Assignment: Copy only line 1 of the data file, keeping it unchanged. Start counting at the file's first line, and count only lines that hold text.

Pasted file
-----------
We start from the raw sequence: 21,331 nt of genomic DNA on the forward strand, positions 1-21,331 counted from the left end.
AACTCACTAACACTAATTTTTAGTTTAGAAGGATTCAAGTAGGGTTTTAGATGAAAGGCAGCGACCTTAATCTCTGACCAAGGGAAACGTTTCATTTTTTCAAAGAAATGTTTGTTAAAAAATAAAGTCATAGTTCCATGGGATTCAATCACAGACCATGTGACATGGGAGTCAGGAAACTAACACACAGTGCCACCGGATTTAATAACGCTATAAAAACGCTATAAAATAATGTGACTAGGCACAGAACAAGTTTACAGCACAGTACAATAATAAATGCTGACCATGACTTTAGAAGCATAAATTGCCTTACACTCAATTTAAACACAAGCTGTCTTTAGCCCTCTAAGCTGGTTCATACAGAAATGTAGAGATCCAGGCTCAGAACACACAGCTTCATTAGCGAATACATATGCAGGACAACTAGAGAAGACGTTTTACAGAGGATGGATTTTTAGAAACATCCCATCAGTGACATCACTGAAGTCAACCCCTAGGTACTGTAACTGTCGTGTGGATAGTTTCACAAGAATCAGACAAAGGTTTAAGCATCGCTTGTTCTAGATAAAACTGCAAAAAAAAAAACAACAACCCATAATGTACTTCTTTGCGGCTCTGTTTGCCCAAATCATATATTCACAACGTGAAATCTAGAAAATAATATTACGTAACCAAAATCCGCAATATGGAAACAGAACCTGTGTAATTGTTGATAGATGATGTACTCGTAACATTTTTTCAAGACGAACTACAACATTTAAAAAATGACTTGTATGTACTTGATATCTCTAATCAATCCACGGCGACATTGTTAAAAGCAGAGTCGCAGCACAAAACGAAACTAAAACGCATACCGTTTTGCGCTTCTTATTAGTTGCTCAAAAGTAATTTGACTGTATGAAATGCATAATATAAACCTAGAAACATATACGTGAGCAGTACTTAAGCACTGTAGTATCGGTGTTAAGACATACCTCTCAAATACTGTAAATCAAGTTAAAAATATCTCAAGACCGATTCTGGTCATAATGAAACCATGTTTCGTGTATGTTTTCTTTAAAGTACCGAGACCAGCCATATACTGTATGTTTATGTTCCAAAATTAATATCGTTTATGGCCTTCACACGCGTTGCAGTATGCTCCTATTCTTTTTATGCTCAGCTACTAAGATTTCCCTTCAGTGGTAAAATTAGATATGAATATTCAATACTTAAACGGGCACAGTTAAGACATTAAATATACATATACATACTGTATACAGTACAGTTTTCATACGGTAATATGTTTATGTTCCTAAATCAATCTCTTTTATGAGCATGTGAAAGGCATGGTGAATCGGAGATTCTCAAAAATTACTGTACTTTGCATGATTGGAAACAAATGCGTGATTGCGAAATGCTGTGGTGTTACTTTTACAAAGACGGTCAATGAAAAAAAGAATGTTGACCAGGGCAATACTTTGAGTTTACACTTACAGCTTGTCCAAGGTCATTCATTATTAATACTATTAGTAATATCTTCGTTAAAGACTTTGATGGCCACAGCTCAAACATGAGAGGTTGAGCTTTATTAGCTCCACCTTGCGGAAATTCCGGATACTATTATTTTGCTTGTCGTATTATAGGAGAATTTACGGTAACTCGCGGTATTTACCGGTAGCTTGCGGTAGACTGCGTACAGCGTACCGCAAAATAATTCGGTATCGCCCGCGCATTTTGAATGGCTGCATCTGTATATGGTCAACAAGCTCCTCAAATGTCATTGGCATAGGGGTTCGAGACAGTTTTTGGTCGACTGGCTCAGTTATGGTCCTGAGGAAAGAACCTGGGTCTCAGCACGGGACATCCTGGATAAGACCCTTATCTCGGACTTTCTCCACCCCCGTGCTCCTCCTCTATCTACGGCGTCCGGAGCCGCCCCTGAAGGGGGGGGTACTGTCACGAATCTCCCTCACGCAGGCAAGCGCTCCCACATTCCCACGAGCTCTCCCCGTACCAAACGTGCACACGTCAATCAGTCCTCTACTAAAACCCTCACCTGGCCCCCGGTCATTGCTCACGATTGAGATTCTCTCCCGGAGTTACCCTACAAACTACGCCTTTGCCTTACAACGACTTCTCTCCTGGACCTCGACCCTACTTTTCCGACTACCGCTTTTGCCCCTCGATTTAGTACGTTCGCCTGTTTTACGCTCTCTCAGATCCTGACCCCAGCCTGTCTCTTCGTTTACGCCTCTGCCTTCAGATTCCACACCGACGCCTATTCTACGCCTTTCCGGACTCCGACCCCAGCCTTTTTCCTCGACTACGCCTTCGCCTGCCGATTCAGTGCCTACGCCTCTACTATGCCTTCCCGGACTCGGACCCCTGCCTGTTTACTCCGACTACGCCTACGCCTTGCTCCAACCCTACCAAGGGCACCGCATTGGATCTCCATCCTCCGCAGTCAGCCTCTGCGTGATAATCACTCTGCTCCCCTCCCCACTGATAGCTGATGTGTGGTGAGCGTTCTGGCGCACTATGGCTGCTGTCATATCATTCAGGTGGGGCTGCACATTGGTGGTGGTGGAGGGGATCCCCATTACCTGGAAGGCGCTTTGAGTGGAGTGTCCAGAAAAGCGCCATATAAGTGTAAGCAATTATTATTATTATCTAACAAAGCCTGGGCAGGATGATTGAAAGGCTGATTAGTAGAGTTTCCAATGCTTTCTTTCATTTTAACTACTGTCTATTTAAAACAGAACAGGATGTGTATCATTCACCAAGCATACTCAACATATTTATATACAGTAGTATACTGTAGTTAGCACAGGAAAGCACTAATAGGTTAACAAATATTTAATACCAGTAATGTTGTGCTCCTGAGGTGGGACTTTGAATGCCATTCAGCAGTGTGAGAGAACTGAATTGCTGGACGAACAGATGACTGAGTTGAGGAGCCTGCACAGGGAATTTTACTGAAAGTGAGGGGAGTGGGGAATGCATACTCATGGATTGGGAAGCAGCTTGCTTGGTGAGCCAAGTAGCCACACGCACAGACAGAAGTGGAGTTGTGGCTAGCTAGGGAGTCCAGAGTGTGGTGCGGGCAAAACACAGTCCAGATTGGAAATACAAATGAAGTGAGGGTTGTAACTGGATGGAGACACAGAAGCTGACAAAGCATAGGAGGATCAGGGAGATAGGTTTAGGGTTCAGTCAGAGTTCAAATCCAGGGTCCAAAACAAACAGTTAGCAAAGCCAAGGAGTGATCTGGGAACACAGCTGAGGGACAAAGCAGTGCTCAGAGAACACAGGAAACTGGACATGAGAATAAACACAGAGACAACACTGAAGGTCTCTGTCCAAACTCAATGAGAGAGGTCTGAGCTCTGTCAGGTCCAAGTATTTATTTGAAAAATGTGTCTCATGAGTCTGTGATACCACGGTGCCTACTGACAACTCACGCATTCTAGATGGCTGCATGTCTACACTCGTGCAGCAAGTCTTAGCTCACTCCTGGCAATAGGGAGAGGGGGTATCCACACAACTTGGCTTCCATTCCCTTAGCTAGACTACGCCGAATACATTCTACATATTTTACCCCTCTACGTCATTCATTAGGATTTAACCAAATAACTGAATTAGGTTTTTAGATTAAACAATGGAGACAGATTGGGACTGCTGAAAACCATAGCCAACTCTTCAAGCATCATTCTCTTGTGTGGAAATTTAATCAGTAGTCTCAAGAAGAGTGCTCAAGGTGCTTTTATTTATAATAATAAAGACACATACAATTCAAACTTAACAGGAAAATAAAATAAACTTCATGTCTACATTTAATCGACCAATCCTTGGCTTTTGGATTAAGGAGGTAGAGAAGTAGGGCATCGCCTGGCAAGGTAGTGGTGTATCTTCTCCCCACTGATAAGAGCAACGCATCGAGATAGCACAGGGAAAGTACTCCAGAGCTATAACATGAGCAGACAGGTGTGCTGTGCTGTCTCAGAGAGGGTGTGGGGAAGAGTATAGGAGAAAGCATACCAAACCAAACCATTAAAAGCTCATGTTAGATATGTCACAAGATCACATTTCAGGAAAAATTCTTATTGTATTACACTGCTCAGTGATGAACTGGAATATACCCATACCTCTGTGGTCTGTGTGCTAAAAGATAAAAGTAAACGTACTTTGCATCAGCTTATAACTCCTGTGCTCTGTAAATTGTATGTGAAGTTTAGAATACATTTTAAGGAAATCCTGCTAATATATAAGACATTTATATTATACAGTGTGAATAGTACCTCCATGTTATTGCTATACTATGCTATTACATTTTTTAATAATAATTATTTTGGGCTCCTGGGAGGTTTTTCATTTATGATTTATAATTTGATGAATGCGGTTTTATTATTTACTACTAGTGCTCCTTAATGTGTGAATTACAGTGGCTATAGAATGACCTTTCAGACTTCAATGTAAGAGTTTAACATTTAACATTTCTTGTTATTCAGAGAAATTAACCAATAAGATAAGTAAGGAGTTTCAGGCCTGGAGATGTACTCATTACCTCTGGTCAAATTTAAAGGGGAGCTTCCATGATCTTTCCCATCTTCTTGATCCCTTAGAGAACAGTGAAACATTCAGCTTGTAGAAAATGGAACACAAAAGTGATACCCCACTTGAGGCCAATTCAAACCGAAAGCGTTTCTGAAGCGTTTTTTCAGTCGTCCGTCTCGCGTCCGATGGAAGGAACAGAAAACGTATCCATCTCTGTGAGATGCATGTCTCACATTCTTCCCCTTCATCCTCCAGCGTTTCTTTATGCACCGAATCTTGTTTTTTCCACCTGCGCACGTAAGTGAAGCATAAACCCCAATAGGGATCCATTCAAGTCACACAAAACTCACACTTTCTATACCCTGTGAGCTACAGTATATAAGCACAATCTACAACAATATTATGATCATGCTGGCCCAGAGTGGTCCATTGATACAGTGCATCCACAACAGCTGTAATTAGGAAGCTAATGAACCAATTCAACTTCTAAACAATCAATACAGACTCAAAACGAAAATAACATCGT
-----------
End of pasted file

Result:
We start from the raw sequence: 21,331 nt of genomic DNA on the forward strand, positions 1-21,331 counted from the left end.